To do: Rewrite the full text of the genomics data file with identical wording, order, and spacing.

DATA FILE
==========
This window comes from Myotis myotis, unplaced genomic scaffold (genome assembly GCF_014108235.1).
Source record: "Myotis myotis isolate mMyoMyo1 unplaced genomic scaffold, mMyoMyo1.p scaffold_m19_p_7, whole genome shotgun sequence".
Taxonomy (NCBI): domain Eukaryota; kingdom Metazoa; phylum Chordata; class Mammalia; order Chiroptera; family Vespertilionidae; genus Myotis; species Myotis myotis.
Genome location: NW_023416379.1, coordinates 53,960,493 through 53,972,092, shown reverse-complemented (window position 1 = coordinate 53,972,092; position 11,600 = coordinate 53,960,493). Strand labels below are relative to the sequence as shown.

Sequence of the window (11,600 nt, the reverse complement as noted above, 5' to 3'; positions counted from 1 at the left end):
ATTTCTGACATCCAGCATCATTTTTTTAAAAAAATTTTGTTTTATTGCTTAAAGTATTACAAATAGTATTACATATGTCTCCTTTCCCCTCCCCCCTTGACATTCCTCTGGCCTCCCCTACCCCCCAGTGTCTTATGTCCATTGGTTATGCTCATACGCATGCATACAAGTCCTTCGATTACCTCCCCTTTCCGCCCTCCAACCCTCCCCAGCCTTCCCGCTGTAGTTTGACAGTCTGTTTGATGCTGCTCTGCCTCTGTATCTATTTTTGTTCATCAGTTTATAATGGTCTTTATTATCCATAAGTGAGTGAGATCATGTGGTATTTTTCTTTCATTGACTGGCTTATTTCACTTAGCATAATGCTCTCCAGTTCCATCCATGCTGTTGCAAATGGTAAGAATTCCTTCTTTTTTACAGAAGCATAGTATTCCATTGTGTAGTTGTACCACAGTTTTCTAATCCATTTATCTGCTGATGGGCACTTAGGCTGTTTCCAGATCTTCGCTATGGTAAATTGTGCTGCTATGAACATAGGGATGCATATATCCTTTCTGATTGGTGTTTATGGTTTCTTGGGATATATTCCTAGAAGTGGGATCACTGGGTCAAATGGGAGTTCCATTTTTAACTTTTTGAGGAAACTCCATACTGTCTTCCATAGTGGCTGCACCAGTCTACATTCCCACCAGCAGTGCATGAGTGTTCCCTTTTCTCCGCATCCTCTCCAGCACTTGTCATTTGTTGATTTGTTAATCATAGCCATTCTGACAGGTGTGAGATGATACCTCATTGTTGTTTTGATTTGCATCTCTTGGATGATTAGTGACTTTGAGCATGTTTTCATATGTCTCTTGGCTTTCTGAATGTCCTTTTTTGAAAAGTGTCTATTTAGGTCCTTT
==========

This window comes from Myotis myotis, unplaced genomic scaffold (genome assembly GCF_014108235.1).
Source record: "Myotis myotis isolate mMyoMyo1 unplaced genomic scaffold, mMyoMyo1.p scaffold_m19_p_7, whole genome shotgun sequence".
Taxonomy (NCBI): domain Eukaryota; kingdom Metazoa; phylum Chordata; class Mammalia; order Chiroptera; family Vespertilionidae; genus Myotis; species Myotis myotis.
Genome location: NW_023416379.1, coordinates 53,960,493 through 53,972,092, shown reverse-complemented (window position 1 = coordinate 53,972,092; position 11,600 = coordinate 53,960,493). Strand labels below are relative to the sequence as shown.

Sequence of the window (11,600 nt, the reverse complement as noted above, 5' to 3'; positions counted from 1 at the left end):
ATTTCTGACATCCAGCATCATTTTTTTAAAAAAATTTTGTTTTATTGCTTAAAGTATTACAAATAGTATTACATATGTCTCCTTTCCCCTCCCCCCTTGACATTCCTCTGGCCTCCCCTACCCCCCAGTGTCTTATGTCCATTGGTTATGCTCATACGCATGCATACAAGTCCTTCGATTACCTCCCCTTTCCGCCCTCCAACCCTCCCCAGCCTTCCCGCTGTAGTTTGACAGTCTGTTTGATGCTGCTCTGCCTCTGTATCTATTTTTGTTCATCAGTTTATAATGGTCTTTATTATCCATAAGTGAGTGAGATCATGTGGTATTTTTCTTTCATTGACTGGCTTATTTCACTTAGCATAATGCTCTCCAGTTCCATCCATGCTGTTGCAAATGGTAAGAATTCCTTCTTTTTTACAGAAGCATAGTATTCCATTGTGTAGTTGTACCACAGTTTTCTAATCCATTTATCTGCTGATGGGCACTTAGGCTGTTTCCAGATCTTCGCTATGGTAAATTGTGCTGCTATGAACATAGGGATGCATATATCCTTTCTGATTGGTGTTTATGGTTTCTTGGGATATATTCCTAGAAGTGGGATCACTGGGTCAAATGGGAGTTCCATTTTTAACTTTTTGAGGAAACTCCATACTGTCTTCCATAGTGGCTGCACCAGTCTACATTCCCACCAGCAGTGCATGAGTGTTCCCTTTTCTCCGCATCCTCTCCAGCACTTGTCATTTGTTGATTTGTTAATCATAGCCATTCTGACAGGTGTGAGATGATACCTCATTGTTGTTTTGATTTGCATCTCTTGGATGATTAGTGACTTTGAGCATGTTTTCATATGTCTCTTGGCTTTCTGAATGTCCTTTTTTGAAAAGTGTCTATTTAGGTCCTTT